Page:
The Last Camellia by Sarah Jio (2 out of 5)
I wanted to love this, I really did. The cover is gorgeous. The premise, of a dual-narrative, historical mystery, is usually my favorite type. Unfortunately, this wasn’t the case here.
April, 1940. Flora Lewis travels to England from the US, purportedly to work as a nanny for a family living on a lavish, but mysterious English estate. Flora’s really been hired as a flower thief, by a less than honest jackrabbit, who threatens to rough her father in the US up if she doesn’t recover the crowning jewel of the flower ring- a rare camellia, The Middlebury Pink (which I kept calling The Cadbury Pink, as in those disgusting egg candies). Of course, it doesn’t work out quite as well, as Flora grows close to not only the four children and the widowed father, but other people on the estate, including the dour Mrs. Dilloway, who has a trunk full of her own desires and secrets.
Then we have the quietly tortured Addison and her devoted husband Rex. They’re in modern day New York and escape to Livingston Manor (the very same estate that Flora was based at, as a “nanny”) for the summer to fix it up for Rex’s parents, who own it in the present day. Addison has a big secret she’s keeping- a blackmailer who’s following her. When she was younger, something very bad happened, and Addison had an unwilling role in it. She changed her name and moved on, but the blackmailer found her and is now threatening to expose her secret if she doesn’t give into his demands. Once in England, Addison runs into all of the history attached to the manor and she and Rex begin investigating what happened to Flora, Lady Anna who was lady of the manor and the woman who brought these camellias to life, and the family. Quite a twisted web is revealed.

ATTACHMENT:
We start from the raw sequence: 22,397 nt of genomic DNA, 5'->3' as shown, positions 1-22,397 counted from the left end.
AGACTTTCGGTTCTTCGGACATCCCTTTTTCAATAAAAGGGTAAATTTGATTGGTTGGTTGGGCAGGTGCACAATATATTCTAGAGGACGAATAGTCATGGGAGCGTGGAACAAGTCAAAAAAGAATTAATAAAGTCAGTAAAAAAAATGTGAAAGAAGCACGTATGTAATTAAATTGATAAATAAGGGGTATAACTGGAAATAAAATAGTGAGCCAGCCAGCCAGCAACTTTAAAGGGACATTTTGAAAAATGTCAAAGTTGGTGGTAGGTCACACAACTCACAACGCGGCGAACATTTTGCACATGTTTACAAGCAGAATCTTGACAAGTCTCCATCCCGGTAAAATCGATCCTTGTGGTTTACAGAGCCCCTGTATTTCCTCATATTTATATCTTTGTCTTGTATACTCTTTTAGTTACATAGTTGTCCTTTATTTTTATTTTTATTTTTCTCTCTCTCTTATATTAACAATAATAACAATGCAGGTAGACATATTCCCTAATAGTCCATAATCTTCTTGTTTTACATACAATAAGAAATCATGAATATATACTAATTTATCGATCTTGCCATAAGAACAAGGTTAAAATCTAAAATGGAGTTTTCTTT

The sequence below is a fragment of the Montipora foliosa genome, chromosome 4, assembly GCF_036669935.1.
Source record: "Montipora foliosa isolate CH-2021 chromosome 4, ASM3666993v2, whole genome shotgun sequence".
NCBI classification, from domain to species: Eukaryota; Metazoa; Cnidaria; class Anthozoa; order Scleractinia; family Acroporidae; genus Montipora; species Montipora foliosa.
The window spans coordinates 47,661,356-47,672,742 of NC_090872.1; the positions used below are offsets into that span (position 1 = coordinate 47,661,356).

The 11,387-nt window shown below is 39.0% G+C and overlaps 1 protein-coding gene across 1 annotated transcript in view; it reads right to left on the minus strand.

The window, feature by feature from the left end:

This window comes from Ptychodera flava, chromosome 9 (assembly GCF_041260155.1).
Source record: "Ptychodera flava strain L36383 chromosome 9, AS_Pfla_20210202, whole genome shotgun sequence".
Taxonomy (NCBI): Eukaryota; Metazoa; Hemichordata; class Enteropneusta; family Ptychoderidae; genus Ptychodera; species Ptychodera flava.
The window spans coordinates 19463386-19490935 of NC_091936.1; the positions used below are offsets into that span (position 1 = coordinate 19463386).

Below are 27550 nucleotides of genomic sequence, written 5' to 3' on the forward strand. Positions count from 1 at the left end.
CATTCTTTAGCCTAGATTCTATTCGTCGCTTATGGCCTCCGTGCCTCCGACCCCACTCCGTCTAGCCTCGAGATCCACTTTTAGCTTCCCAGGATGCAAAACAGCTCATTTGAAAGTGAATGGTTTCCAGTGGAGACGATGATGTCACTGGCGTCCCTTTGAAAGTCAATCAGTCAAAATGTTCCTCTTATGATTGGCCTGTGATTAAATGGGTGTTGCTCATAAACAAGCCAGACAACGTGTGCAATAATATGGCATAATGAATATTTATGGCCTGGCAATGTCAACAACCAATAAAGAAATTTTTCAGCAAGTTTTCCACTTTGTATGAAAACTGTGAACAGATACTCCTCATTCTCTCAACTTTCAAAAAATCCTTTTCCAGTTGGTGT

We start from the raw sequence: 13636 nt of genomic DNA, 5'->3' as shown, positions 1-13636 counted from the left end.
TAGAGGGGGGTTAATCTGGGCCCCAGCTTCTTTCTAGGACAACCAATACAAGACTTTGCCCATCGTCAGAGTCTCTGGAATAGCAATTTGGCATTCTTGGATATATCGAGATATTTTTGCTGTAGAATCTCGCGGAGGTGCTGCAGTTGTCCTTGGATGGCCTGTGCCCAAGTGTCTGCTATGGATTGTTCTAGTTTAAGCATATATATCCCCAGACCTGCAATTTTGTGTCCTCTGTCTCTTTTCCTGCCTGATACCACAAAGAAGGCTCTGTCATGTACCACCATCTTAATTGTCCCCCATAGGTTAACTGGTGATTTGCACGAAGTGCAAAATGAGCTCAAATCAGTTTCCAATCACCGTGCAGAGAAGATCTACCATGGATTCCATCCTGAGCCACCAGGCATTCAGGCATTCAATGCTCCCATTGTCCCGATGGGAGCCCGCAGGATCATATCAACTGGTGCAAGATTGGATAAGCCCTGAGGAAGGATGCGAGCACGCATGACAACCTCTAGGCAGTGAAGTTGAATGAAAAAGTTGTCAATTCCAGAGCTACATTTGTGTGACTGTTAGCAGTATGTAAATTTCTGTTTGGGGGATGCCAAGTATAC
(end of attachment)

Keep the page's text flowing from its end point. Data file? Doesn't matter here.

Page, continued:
Does Addison come clean to Rex about her past misdeed? Does the blackmailer succeed in ruining her life, or worse yet, taking her life? What happened to Lady Anna and the kids? What happened to the rare camellia? Did that blackmailer get it? What happened with Flora and her duplicitous existence? How does it all tie in, the past and the present?
The novel is beautifully set up. Both time periods- the 1940’s and present day- are well represented. Both lead female characters- Flora and Addison- are wonderfully sympathetic in their shared secrets and loves. The supporting cast is great, especially Miss Dilloway (whom I kept called Mrs. Dalloway) and Rex. However, the party ends there, at least for this reader.
I got all the way to the end before it completely lost me. There are many questions put forth- more than the ones I pose outright in this blog- that go unanswered. Flora is one of our two female leads, but you never get the full story of what happened to her. The ending seemed a little forced to me and more than a little out of left field. All of the cliches you may have run into with old school Sherlock Holmes mysteries play out in the ending here. The whodunit turns into a what? and whydunnit? The answer to both mysteries, connected as you may have guessed, delivered by the blackheart themselves, seems very weird. The rationale behind the mystery seems a little overdone, and more than a little campy. That really disappointed me. I was quite often saying “What the hell??” the last 30 pages. Up until that point, it had me. I enjoyed the setting as Ms. Jio wrote it, but the wrap-up was a bit whacked for me to give it more than 2 stars.